“I think the act is actually doing pretty well,” Rep. George Miller, D-Calif., and a principal architect of the law, said in an interview. “I don’t want to pretend for a moment that it’s easy to implement, easy to make these changes, ... but it’s making a positive change for a lot of children and a lot of families who weren’t part of the education equation [before].”

He added: “It would be a lot easier if the president would keep his part of the promise [on funding].”

Mr. Miller and other Democrats argue that President Bush and congressional Republicans should back funding for No Child Left Behind Act programs equal to the authorization levels set in the law. For fiscal 2004, which began Oct. 1, the law authorized $18.5 billion for Title I, and for fiscal 2005, $20.5 billion.

The president’s planned Title I request for 2005 would bring total spending for that program to $13.4 billion— an 8 percent increase—for the budget year that begins this coming October. State grants for special education would increase to $11.1 billion, a 10 percent rise.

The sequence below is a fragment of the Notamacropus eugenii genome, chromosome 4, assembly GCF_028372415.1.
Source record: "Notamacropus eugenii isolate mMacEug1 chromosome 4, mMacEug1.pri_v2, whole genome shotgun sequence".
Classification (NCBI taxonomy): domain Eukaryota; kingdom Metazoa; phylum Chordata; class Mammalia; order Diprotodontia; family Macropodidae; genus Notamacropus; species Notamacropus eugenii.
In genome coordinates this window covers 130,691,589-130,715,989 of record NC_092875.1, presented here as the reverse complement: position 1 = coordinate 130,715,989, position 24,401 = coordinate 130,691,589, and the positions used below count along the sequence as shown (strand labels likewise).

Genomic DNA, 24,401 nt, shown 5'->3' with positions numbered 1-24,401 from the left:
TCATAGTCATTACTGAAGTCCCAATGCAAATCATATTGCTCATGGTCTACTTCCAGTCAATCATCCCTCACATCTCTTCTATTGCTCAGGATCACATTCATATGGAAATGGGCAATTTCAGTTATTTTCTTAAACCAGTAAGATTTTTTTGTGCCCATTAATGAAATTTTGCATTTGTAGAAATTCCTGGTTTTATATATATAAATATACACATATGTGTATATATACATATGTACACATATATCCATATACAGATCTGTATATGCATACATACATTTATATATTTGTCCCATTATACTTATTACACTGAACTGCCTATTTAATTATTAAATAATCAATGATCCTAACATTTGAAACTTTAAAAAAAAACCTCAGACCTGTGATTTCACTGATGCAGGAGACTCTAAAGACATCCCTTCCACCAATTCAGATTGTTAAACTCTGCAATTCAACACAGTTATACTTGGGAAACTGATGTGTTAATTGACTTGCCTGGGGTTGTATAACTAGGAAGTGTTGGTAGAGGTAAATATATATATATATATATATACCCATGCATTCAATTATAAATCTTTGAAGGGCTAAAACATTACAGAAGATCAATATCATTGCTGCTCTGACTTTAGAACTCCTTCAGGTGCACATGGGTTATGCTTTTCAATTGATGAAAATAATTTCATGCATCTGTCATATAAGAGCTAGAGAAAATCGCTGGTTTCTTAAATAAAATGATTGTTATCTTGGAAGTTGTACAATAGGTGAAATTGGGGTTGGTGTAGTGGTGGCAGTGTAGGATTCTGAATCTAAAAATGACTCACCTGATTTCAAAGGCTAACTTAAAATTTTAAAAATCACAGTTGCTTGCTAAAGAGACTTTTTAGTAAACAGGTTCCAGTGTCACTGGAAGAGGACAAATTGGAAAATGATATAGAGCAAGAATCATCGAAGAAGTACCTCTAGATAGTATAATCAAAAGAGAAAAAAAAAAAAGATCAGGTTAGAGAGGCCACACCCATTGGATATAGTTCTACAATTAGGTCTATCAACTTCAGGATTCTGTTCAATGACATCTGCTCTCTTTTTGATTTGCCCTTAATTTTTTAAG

Rep. John A. Boehner, R-Ohio, the chairman of the House education committee, countered the funding criticism, noting in a press release that federal education spending has climbed dramatically the past few years.

“When they controlled Congress and the White House, Democrats routinely appropriated less money for education programs than they authorized, yet not a single Democrat accused President Clinton of ‘underfunding’ education,” Mr. Boehner said.

History’s Wrong Side?